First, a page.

• Roll on your stomach, propping your fists under your chin to tip your head down. Wait for any vertigo to stop
  • Still turning to your right, roll onto your left side. Once any vertigo has stopped, sit up from lying on your left

3. Other treatments for vertigo

Some other things options to help with a patient’s vertigo includes:

  • Surgery, though this is becoming less common
  • Try sleeping on your good side
  • Sleep with 2 or more pillow under your head
  • When you wake up in the morning, get up slowly and sit on the side of your bed for a moment before getting up
  • Try to avoid bending over too much to pick things up
  • If the cause of your vertigo is because of an infection or inflammation, certain medications such antibiotics or those dealing with nausea or motion sickness may be helpful
vertigo physiotherapy treatment

What If These Treatments For Vertigo Did Not Correct The Problem?

Did a few of the assessment positions make the room spin? Having a hard time figuring out which exercise to treat vertigo is right for them? Here is where some 1-on-1 time with a qualified physiotherapist is key. Treatment techniques for vertigo are usually very successful, only needing 1 or 2 sessions. The trick is figuring out which vertigo exercise is right for the patient.

If you need help with your vertigo, reach out and schedule your appointment with one of your local physiotherapists. They can help you navigate the best course to ridding yourself of vertigo:

Schedule A Physio Visit

Phone 604-738-1168

Vertigo Frequently Asked Questions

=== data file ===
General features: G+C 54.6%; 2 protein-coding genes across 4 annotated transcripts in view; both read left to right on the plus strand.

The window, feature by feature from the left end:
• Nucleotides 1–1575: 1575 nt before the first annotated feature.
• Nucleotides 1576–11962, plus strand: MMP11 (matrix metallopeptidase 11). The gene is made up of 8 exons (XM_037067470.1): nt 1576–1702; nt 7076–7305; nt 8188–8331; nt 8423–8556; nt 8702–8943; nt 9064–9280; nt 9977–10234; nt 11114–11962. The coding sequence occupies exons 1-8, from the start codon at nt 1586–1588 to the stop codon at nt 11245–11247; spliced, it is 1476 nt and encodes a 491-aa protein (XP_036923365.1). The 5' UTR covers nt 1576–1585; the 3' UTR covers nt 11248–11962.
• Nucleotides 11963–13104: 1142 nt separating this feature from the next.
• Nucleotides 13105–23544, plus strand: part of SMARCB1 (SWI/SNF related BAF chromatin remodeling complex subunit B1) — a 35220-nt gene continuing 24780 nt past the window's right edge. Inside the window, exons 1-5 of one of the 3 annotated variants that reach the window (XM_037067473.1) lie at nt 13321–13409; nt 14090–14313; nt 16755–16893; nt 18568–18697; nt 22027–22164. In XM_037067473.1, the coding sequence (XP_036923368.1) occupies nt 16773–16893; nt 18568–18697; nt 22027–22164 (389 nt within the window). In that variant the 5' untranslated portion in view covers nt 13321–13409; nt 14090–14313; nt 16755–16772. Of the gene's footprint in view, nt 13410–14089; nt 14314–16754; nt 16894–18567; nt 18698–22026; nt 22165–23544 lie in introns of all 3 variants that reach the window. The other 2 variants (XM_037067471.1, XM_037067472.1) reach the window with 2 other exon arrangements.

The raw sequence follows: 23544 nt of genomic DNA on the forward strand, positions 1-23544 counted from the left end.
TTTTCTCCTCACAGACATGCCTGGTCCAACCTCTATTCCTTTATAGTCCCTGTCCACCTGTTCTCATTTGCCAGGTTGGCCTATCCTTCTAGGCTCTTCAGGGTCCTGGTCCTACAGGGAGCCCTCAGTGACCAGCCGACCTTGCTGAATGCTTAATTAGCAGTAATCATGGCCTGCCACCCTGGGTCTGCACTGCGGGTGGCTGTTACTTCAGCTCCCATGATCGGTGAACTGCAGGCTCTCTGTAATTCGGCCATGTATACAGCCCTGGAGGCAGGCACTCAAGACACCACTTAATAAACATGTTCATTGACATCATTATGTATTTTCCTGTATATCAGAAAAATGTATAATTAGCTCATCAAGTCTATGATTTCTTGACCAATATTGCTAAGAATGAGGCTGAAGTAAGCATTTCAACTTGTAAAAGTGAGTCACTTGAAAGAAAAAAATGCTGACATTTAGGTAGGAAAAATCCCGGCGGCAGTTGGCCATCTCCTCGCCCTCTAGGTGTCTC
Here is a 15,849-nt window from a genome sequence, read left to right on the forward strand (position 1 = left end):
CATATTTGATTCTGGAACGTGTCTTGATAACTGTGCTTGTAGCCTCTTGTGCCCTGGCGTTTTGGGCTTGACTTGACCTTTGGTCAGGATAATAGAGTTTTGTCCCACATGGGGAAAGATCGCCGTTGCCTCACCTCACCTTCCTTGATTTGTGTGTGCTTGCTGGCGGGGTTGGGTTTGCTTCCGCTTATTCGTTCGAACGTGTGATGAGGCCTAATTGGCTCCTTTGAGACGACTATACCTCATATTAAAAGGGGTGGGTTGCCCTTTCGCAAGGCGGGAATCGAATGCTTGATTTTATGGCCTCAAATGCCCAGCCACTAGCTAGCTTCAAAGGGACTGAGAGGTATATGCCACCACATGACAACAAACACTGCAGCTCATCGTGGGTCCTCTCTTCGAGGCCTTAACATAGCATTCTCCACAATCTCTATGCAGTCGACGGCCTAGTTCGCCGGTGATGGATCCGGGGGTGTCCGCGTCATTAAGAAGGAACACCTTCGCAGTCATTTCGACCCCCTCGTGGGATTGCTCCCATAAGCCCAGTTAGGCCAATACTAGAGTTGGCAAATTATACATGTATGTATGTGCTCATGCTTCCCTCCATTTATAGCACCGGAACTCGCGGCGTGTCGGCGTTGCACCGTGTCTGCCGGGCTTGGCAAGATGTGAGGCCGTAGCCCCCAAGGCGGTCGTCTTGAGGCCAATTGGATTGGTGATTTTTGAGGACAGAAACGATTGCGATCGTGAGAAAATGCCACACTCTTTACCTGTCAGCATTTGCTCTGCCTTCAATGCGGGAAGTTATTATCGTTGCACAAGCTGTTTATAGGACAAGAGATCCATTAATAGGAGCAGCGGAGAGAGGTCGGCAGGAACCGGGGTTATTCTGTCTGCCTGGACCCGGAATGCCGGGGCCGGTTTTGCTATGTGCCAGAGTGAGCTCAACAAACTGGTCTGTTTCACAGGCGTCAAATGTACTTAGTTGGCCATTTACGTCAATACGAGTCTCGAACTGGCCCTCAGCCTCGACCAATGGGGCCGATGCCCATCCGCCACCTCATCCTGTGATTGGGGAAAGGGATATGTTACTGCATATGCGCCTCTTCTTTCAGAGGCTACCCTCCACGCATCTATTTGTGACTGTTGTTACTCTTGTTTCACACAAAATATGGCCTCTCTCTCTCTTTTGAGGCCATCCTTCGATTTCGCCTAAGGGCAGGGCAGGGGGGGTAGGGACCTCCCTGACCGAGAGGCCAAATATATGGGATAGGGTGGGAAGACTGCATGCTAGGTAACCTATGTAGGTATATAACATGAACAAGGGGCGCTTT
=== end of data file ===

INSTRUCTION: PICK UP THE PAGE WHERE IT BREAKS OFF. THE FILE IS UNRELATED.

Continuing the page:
Q: What can trigger vertigo?

A: Vertigo often has an unknown cause. Some of the known causes can include things such as:

  • Around 15% are due to head trauma, especially in younger patients. For example, a concussion, sports injury or motor vehicle collision
  • Meniere’s disease
  • Vestibular neuritis
  • Ear surgeries

Some other causes of vertigo can include diabetes, low blood pressure, medications, migraine headaches, MS, muscle weakness, shingles or staying in bed for too long

Q: Will vertigo go away on its own?

A: Sometimes vertigo will go away by itself over time. It can however return again. If your BPPV is not going away or you find it keeps coming back, visit your physiotherapist who will work with you to figure out how best to help

Your physiotherapist will look to find what is triggering your bouts of vertigo. Once this is determined, they will recommend the best care plan to help resolve your vertigo as quickly as possible. Your treatment plan can include specific exercises, postural recommendations as well as manual or hands-on therapy.

Q: How long can vertigo last?

A: Vertigo usually lasts only a few seconds to a few hours. When severe, it can last a few days or even months. Acute problems are generally those that have been present for less than 3 weeks. If your symptoms has been lingering for between 3 weeks to 3 months, then it can be labelled as being subacute. Anything longer than 3 months is considered to be chronic.

Treatment of vertigo can vary, depending on what is causing your vertigo. Generally, problems that you have been experiencing for longer tend to take more time to get better, compared to newer problems. In addition, your mental and physical health can have a role in how quickly you recover. Lastly, how involved you are in your care can have a major affect on how well and quickly you respond to your physiotherapy treatments.